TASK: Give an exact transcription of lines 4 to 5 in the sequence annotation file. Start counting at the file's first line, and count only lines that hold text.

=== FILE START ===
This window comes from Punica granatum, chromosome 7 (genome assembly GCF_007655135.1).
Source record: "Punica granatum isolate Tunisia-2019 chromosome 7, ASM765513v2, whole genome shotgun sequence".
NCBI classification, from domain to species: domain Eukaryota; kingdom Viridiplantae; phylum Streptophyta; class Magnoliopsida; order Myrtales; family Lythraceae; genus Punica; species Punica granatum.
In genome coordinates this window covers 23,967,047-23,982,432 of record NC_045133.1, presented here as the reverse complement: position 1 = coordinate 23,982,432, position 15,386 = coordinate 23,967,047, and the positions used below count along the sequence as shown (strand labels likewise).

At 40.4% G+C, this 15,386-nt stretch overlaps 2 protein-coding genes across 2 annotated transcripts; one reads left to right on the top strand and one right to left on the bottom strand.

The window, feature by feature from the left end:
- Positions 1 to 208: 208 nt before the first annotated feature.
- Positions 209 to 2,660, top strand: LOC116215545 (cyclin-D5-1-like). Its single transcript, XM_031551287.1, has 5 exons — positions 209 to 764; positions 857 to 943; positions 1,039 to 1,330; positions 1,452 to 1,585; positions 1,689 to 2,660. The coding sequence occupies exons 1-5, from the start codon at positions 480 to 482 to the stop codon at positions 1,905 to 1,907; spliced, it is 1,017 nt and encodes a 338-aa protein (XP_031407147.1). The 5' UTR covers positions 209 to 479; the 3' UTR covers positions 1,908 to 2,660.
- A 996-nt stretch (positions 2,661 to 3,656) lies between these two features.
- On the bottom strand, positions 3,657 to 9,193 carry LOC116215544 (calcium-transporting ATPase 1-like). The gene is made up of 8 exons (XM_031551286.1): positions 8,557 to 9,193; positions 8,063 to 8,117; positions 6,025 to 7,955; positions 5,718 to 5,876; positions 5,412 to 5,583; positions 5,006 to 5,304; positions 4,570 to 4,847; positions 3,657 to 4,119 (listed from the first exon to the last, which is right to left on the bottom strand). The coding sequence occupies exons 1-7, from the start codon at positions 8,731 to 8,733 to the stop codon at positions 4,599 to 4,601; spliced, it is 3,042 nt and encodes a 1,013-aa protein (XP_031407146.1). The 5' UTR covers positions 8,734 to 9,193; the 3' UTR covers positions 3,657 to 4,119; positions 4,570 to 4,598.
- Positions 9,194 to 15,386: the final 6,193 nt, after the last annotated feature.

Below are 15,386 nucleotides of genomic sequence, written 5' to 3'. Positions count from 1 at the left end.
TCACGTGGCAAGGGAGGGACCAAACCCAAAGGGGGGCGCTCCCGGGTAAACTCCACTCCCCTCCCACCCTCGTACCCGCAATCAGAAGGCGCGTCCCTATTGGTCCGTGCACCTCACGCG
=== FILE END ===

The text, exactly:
In genome coordinates this window covers 23,967,047-23,982,432 of record NC_045133.1, presented here as the reverse complement: position 1 = coordinate 23,982,432, position 15,386 = coordinate 23,967,047, and the positions used below count along the sequence as shown (strand labels likewise).

At 40.4% G+C, this 15,386-nt stretch overlaps 2 protein-coding genes across 2 annotated transcripts; one reads left to right on the top strand and one right to left on the bottom strand.